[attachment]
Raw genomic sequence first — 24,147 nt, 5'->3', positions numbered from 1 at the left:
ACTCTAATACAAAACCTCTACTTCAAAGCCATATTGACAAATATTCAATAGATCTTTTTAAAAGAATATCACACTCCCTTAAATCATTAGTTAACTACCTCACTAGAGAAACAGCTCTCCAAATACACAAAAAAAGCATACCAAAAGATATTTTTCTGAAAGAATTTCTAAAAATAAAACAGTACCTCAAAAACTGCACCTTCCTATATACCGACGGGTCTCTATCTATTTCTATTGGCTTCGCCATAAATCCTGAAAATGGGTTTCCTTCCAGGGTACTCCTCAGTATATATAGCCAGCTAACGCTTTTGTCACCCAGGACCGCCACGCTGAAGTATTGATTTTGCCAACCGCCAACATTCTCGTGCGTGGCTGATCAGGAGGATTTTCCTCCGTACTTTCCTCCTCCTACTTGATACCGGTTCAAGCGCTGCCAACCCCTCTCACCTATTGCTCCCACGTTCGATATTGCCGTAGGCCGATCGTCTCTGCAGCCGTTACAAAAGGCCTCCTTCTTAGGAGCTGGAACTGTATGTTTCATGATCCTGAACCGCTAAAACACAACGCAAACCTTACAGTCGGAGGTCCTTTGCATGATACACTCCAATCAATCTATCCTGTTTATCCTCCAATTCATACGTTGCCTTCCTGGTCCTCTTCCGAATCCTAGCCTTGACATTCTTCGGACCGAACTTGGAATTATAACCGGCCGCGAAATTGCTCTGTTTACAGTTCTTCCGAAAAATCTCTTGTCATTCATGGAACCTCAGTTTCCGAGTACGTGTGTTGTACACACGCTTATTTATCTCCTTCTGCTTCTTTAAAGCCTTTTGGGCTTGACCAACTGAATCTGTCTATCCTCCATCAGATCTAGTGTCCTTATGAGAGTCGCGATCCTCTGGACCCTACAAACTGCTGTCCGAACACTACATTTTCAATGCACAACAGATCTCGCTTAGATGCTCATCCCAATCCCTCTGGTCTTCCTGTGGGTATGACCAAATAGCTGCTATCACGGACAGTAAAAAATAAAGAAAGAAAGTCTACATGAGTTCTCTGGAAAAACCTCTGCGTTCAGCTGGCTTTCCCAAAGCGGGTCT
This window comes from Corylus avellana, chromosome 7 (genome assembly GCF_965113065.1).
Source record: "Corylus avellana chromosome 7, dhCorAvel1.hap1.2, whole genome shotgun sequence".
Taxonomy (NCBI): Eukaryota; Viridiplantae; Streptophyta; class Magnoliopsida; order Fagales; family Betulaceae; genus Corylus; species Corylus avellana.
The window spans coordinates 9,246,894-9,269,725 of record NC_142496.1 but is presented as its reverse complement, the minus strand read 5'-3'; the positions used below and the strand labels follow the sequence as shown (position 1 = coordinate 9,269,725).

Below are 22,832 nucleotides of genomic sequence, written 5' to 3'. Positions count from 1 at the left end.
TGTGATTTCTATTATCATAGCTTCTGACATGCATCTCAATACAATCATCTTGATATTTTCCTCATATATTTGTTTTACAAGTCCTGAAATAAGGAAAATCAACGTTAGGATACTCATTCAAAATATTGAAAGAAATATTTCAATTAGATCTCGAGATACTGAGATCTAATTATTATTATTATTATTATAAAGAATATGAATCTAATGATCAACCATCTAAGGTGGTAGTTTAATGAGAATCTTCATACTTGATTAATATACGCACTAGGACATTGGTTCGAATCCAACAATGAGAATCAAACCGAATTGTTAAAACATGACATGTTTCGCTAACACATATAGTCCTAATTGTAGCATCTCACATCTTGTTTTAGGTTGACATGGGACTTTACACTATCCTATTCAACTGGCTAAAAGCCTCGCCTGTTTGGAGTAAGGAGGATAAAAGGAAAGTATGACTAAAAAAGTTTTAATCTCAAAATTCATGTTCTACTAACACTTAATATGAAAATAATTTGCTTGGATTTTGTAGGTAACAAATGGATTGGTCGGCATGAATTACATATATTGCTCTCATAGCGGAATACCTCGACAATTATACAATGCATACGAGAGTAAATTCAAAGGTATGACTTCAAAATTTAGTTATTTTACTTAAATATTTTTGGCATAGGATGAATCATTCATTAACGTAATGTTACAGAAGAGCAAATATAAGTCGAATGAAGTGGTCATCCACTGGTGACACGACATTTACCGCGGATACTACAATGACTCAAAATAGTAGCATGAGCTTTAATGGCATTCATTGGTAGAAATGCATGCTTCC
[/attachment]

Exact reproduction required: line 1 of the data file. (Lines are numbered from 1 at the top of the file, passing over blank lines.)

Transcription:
Raw genomic sequence first — 24,147 nt, 5'->3', positions numbered from 1 at the left: